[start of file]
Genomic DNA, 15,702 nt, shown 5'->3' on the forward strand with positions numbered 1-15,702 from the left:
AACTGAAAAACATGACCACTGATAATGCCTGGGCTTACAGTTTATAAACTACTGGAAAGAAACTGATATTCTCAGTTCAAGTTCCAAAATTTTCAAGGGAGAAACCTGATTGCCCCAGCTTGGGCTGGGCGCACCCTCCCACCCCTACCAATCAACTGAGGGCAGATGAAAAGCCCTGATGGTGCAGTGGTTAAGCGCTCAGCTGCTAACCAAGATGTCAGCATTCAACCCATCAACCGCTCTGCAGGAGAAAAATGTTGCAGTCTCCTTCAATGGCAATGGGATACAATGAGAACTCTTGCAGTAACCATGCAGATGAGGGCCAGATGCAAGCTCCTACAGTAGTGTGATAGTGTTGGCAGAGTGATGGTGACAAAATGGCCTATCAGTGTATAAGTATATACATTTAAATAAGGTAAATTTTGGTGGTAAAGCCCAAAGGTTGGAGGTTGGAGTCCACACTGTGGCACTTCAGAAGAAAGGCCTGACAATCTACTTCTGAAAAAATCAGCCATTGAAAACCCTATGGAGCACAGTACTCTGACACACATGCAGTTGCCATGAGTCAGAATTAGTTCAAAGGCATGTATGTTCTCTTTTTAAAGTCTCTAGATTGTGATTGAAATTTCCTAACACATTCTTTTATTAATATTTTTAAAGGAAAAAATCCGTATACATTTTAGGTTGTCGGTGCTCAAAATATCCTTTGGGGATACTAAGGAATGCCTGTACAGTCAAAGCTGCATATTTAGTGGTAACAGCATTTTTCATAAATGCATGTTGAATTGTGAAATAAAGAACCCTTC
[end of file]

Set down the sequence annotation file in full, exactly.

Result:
Genomic DNA, 15,702 nt, shown 5'->3' on the forward strand with positions numbered 1-15,702 from the left:
AACTGAAAAACATGACCACTGATAATGCCTGGGCTTACAGTTTATAAACTACTGGAAAGAAACTGATATTCTCAGTTCAAGTTCCAAAATTTTCAAGGGAGAAACCTGATTGCCCCAGCTTGGGCTGGGCGCACCCTCCCACCCCTACCAATCAACTGAGGGCAGATGAAAAGCCCTGATGGTGCAGTGGTTAAGCGCTCAGCTGCTAACCAAGATGTCAGCATTCAACCCATCAACCGCTCTGCAGGAGAAAAATGTTGCAGTCTCCTTCAATGGCAATGGGATACAATGAGAACTCTTGCAGTAACCATGCAGATGAGGGCCAGATGCAAGCTCCTACAGTAGTGTGATAGTGTTGGCAGAGTGATGGTGACAAAATGGCCTATCAGTGTATAAGTATATACATTTAAATAAGGTAAATTTTGGTGGTAAAGCCCAAAGGTTGGAGGTTGGAGTCCACACTGTGGCACTTCAGAAGAAAGGCCTGACAATCTACTTCTGAAAAAATCAGCCATTGAAAACCCTATGGAGCACAGTACTCTGACACACATGCAGTTGCCATGAGTCAGAATTAGTTCAAAGGCATGTATGTTCTCTTTTTAAAGTCTCTAGATTGTGATTGAAATTTCCTAACACATTCTTTTATTAATATTTTTAAAGGAAAAAATCCGTATACATTTTAGGTTGTCGGTGCTCAAAATATCCTTTGGGGATACTAAGGAATGCCTGTACAGTCAAAGCTGCATATTTAGTGGTAACAGCATTTTTCATAAATGCATGTTGAATTGTGAAATAAAGAACCCTTC